The Kes have owned Genki for more than two years now, but have been (in some way or another) in the sushi business for much longer. Chef Danny has been working on his craft for more than two decades. After moving from China to New York City, he started busing tables and worked his way up to “assistant” to his Japanese mentor. He soon became sous chef before relocating to Myrtle Beach, SC, where he met Lana—a native to the area.
“He worked at this place called and he had this wild, crazy blonde hair,” she describes of Danny’s ever-so brief time away from his normally clean-cut, dark quaff.
They were married within six months. The couple moved from Myrtle Beach in 2003 so Danny could help open Hiro. Genki (then located in the current Wasabi Sushi on S. College Road) always was a favorite spot for their “date night.” “We had a good relationship with [the previous owners],” Lana tells. “In 2005 (after they moved to the New Centre location), I applied for a job.”
While Lana was serving tables, her boss at the time heard a lot about Chef Danny over at Hiro’s. It wasn’t long before he was “head hunted” and brought on to Genki as well. “She told me, ‘I know Danny is very good at sushi,’” Lana recalls upon Danny’s hire.
A few years went by and hints of the owners retiring began. When it came down to “passing the torch,” it wasn’t as simple as writing a check and signing the deed. Though the four were close, there was an extensive interview process to ensure a few things: the traditional menu would be preserved and loyal customers would be taken care of.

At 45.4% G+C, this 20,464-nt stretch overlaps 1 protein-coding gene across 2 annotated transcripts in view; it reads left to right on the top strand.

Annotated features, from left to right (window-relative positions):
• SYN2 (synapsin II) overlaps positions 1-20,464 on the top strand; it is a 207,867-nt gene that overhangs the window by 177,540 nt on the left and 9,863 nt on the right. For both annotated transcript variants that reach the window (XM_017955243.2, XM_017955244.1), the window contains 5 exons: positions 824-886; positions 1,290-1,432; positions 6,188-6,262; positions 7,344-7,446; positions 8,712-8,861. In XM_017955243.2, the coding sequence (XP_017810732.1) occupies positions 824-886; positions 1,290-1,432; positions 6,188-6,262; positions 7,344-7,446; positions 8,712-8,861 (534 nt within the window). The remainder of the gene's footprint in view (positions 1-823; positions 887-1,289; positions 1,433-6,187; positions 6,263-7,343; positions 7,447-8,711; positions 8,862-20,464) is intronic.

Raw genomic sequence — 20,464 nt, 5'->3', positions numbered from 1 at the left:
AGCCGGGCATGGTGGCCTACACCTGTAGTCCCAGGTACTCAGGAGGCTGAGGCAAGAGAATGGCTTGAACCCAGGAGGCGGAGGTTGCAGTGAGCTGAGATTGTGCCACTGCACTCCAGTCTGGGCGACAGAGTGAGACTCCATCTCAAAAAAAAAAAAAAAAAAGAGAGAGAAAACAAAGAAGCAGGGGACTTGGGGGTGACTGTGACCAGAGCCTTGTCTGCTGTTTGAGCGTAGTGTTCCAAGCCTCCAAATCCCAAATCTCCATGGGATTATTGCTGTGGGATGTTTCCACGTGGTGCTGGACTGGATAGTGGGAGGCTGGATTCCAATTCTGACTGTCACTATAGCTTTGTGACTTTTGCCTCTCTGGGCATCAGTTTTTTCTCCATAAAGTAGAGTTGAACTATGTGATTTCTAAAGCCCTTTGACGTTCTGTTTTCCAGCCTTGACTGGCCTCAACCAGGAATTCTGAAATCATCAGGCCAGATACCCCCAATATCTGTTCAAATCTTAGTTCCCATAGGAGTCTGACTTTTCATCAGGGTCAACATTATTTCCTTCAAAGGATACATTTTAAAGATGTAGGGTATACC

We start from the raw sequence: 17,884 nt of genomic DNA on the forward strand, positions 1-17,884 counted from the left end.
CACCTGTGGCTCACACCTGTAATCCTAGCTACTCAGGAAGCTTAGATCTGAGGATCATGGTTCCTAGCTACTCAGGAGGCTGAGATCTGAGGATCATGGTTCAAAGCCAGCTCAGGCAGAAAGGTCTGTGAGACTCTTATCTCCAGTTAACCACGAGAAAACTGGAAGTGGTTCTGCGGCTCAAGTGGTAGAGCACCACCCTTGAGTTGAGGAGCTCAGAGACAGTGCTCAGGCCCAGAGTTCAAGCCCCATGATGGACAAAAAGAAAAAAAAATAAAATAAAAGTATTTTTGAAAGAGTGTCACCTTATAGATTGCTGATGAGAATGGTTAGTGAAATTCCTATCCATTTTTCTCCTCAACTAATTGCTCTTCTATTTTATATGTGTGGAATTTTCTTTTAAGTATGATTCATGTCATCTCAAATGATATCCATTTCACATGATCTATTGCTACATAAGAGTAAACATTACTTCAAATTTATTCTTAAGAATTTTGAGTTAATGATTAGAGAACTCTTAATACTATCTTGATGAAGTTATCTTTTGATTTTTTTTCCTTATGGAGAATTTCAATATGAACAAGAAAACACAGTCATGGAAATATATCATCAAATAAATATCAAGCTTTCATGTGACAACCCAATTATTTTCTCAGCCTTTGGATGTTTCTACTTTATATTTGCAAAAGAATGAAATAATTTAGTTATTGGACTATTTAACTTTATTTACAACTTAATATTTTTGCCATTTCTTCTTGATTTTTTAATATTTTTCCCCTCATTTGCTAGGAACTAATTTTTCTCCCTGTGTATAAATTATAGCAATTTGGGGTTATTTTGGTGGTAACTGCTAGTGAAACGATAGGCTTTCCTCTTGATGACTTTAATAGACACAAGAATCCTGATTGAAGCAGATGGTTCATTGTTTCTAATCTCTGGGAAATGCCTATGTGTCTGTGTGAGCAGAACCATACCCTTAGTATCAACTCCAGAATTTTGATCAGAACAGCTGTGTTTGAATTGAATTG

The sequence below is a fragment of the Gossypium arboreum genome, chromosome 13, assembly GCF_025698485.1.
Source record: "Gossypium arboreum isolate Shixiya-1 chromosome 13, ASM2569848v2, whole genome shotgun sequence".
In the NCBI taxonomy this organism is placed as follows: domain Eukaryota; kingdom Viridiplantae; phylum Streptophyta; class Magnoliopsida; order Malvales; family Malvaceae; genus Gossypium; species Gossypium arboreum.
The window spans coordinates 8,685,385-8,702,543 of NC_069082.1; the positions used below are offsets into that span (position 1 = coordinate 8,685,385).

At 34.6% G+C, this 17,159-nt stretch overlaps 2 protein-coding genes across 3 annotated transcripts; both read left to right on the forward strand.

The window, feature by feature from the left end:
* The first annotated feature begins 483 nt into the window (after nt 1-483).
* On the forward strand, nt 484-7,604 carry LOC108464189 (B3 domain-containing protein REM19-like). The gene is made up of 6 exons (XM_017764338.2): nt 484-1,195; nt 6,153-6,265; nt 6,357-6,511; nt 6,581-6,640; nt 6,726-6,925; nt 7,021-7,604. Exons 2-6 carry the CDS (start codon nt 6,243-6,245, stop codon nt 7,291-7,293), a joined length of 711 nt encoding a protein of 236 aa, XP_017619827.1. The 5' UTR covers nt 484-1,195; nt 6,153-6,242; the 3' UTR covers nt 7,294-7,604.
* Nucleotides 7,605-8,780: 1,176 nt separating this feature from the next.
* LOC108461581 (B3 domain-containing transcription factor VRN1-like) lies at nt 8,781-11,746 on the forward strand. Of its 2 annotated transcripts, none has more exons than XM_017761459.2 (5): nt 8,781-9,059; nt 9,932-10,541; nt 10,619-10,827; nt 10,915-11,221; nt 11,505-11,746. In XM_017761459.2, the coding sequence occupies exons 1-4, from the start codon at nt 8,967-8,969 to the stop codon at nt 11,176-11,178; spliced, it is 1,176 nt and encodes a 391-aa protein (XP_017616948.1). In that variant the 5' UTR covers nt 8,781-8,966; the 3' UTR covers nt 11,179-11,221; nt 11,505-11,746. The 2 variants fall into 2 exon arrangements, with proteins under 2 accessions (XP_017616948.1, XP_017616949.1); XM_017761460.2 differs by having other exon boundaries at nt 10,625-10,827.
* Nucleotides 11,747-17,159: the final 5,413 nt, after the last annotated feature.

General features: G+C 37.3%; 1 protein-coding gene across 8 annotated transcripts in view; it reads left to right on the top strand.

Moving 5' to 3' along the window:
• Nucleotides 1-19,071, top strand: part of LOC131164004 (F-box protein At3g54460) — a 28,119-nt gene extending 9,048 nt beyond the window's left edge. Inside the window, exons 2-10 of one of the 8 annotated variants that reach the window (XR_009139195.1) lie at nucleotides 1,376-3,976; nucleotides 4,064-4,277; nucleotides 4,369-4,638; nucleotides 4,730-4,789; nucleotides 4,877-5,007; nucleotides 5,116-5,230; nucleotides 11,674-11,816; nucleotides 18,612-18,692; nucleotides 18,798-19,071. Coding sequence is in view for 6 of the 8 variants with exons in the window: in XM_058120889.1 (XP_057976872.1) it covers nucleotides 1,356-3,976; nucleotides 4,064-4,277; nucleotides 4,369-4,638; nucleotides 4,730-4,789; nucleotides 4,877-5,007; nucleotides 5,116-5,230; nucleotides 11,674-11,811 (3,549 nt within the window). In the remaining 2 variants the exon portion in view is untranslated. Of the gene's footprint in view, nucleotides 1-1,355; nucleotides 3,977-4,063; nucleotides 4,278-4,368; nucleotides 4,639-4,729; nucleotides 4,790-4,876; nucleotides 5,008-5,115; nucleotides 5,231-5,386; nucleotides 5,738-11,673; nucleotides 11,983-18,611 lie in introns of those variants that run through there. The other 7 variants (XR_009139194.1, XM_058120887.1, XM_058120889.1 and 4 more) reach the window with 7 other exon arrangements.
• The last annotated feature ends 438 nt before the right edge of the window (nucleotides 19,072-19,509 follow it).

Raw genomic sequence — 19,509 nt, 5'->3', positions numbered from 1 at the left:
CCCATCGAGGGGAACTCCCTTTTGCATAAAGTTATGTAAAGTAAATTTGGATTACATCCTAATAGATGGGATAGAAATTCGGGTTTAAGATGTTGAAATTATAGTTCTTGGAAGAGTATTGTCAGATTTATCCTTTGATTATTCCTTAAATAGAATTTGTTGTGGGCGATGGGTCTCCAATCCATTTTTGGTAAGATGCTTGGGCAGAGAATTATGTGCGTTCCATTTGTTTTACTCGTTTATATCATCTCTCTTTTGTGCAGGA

“This was their baby, it was personal,” Lana explains. “And we didn’t want to change anything. This was our favorite restaurant [and] they already had an established clientele that ate with them every week.”
At the end of the day, and a meal between the two couples, a simple gesture gave an informal approval. “Danny said in the car on the way home, ‘I think it’s going to be OK because they gave me the last piece of sushi,’” Lana remembers. “For Danny, that was them signaling, ‘I approve of you.’”
About three months later Lana and Chef Danny walked through Genki’s doors as its new owners. Lana says it was an almost seamless transfer from the previous owners, who also took time to train her in the kitchen. It’s been an invaluable skill expected in the restaurant industry to help when short-handed at the last minute. “It has been a lifesaver,” she tells. “I learned how to do everything in the kitchen the Japanese way, too—the Japanese-style. I learned a lot about the culture that way.”
The philosophy with which Lana was trained, and one she and Chef Danny still subscribe to, is that people eat with their eyes, hands and nose before their mouths. It also provided reasoning and the “why” behind the process. At the end of the day, Lana is front-house leader of the operation and Chef Danny handles back of the house and what’s on the menu.
Everything is authentic on Genki’s traditional menu, with very few fried offerings or mayo-based sauces found at many modern hibachi/sushi restaurants. Dishes like Hijiki seaweed salad are favorites for many who seek a taste of authenticity. “Hijiki is an old traditional way,” Chef Danny says. “You can go into a hundred restaurants and people don’t do it anymore. You don’t see it.”